Sailing to romance island
Catalina Island is a short hop from Southern California, making it the perfect destination for a weekend getaway
We were barely 20 minutes out of the harbor when the engine conked out. It was early in the day and the whisper of wind meant a motorsail to Santa Catalina Island was unavoidable, but the Yanmar would have none of it. We limped back to the dock, tied up and began the forensics.
Wedged in the entrails of the engine compartment, I wielded the flashlight while my husband attacked the engine. We examined this and that, until we diagnosed and repaired a clogged diesel intake. All the while, I marveled at how my sweetheart didn’t cuss or throw things. He reveled in my steady flashlight-wielding abilities and how I didn’t abandon him in the dark stinky bowels of the boat. Proving that, even if things don’t go exactly as planned, a sail a deux’ can prove a bonding experience.
Problem solved, we set off again; now with a breeze and a recharged admiration for each other.
Our destination was Catalina Island, a favorite haven for Southern Californians but familiar to folks worldwide thanks to a 1958 music hit that croons, ‘Twenty-six miles across the sea, Santa Catalina is a-waitin’ for me; Santa Catalina, the island of romance …’
A leisurely 37 nautical miles from our home port of Dana Point, California, the sail to Catalina was aboard our Antrim Class 40 Yippee Kai Yay. Designed for offshore racing, she rates durability and speed over comfort. She’s hardly the Love Boat, but we have modest amenities and all the necessities: a Forespar burner to boil water, a small fridge; a head, positioned immodestly forward of the mast, with a holding tank the size of a thimble.
It was exactly for this reason that we headed ashore at our first destination. Avalon Harbor, on Catalina’s east end, is a strict no-discharge zone. Upon arrival you’re assigned a mooring and a dye tablet is placed in your head. If you pump overboard the water and your hull turn a telltale lime green. If found guilty, you’re fined and expelled.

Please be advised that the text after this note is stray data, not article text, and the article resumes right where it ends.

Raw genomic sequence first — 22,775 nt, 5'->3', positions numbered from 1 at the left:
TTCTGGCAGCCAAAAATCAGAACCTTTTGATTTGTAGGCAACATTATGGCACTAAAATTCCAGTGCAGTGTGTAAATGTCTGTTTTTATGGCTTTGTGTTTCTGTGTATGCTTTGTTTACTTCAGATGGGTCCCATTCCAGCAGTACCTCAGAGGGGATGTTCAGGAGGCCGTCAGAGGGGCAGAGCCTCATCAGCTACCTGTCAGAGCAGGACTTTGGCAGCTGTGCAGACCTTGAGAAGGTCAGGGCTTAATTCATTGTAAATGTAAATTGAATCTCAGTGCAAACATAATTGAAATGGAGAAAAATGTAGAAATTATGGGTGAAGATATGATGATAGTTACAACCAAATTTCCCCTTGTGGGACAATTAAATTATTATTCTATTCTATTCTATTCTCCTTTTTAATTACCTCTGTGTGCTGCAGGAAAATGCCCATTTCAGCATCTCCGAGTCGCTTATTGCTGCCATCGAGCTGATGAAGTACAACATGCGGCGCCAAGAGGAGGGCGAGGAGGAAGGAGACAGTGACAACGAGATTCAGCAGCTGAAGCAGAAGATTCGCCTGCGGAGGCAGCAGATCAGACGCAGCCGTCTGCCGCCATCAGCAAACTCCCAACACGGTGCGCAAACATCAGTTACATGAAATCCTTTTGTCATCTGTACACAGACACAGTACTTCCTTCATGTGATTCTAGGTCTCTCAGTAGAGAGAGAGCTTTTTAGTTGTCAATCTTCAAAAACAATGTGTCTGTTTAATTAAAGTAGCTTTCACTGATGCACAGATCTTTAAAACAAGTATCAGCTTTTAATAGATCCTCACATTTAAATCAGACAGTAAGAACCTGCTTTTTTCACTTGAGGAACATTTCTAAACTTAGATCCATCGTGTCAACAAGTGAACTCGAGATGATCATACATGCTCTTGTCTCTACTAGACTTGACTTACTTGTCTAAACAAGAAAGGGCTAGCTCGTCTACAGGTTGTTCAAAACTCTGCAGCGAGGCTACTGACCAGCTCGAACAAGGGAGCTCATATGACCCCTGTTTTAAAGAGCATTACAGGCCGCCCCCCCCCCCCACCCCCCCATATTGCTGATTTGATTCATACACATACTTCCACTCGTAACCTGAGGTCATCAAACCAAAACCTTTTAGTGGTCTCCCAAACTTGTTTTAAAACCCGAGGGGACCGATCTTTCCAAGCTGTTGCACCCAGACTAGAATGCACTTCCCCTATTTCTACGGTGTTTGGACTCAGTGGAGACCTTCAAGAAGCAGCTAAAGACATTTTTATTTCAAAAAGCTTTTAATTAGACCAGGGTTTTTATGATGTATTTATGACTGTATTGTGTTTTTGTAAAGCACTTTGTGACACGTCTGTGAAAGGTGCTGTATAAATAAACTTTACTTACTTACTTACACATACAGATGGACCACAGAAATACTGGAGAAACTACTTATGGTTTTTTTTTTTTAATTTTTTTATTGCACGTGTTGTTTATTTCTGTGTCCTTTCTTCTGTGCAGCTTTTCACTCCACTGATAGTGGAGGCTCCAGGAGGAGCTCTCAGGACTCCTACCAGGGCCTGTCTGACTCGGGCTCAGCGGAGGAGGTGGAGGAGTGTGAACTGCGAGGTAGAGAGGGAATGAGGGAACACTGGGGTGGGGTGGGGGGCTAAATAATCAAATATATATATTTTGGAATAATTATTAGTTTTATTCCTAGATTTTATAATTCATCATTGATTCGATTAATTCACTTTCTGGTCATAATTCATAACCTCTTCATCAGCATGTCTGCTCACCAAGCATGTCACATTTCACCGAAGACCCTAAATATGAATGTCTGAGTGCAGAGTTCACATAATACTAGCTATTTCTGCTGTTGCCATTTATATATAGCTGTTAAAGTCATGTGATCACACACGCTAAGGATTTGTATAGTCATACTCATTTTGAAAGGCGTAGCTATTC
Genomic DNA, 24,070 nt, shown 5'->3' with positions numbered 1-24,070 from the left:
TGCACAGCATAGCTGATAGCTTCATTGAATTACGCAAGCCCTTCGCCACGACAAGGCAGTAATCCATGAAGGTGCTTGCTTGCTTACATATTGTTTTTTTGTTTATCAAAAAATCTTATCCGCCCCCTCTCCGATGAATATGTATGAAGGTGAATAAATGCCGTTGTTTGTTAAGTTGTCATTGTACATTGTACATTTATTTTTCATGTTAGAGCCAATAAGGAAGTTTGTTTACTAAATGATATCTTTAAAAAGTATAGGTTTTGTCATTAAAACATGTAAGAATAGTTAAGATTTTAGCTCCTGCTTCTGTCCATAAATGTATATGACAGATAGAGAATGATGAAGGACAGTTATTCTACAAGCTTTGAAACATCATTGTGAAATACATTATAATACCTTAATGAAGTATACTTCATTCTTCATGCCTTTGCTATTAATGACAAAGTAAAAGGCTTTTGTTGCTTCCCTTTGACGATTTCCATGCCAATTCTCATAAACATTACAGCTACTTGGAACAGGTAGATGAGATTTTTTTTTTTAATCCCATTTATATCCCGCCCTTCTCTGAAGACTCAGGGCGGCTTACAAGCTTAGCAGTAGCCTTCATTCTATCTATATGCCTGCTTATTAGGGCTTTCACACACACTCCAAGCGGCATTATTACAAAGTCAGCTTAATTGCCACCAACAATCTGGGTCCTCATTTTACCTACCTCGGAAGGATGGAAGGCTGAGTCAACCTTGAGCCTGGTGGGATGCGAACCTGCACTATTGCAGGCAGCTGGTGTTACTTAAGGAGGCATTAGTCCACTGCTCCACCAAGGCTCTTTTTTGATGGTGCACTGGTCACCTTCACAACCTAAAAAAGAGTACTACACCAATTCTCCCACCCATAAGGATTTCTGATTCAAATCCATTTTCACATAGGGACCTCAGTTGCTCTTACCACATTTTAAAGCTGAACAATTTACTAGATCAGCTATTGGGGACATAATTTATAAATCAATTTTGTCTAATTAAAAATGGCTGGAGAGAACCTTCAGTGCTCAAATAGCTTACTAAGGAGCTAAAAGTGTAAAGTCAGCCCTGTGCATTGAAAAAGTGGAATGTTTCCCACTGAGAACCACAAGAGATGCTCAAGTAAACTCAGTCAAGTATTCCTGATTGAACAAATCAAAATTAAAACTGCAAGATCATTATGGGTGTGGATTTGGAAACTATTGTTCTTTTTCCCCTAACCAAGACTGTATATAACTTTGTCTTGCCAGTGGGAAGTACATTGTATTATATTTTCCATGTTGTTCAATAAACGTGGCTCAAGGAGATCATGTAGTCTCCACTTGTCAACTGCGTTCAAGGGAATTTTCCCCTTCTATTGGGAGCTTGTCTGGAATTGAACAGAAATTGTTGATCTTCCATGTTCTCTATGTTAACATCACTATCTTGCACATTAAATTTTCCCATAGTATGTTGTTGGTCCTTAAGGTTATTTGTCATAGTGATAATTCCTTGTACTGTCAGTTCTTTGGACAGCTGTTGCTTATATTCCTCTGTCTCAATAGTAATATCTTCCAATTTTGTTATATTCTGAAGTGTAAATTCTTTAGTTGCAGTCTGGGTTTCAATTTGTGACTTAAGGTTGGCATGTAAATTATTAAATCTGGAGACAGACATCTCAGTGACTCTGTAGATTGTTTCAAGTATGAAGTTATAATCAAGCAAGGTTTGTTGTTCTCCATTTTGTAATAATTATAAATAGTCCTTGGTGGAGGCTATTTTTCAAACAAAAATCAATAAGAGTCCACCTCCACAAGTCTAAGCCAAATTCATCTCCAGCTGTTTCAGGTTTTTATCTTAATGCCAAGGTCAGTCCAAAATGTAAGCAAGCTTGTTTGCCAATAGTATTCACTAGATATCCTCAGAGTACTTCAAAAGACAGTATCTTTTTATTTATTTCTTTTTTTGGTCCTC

Cupped in a steep hillside, the tiny city of Avalon occupies one square mile of just 10 square miles of developed land on the island. The other 65-or-so square miles remain uninhabited and wild; strewn with hiking trails and about 120 bison. While the city is small in stature, it’s large in history. A century ago William Wrigley Jr. of the Wrigley chewing gum family fell in love with the island and essentially purchased it. He bought the golf course and
opened a spring training camp for his Chicago Cubs; building a baseball field comparable to Wrigley Field’s dimensions, where the Cubs trained for 30 years. In 1972 the Wrigley family established the Catalina Island Conservancy to protect the island. While a small percentage of the island is still held by Wrigley’s heirs in the form of the Catalina Island Company, the Conservancy owns the majority of the island.
That doesn’t mean there hasn’t been progress, which we realized strolling to Descanso Beach with a whizzing sound of a zipline overhead. The Catalina Island Company has kept abreast of the times, introducing properties and activities on land, sea and air. From the 300-foot-high zipline course, to Jeep safaris into the interior, to glass-bottom boat tours, there are plenty of activities to make Catalina a four-season destination.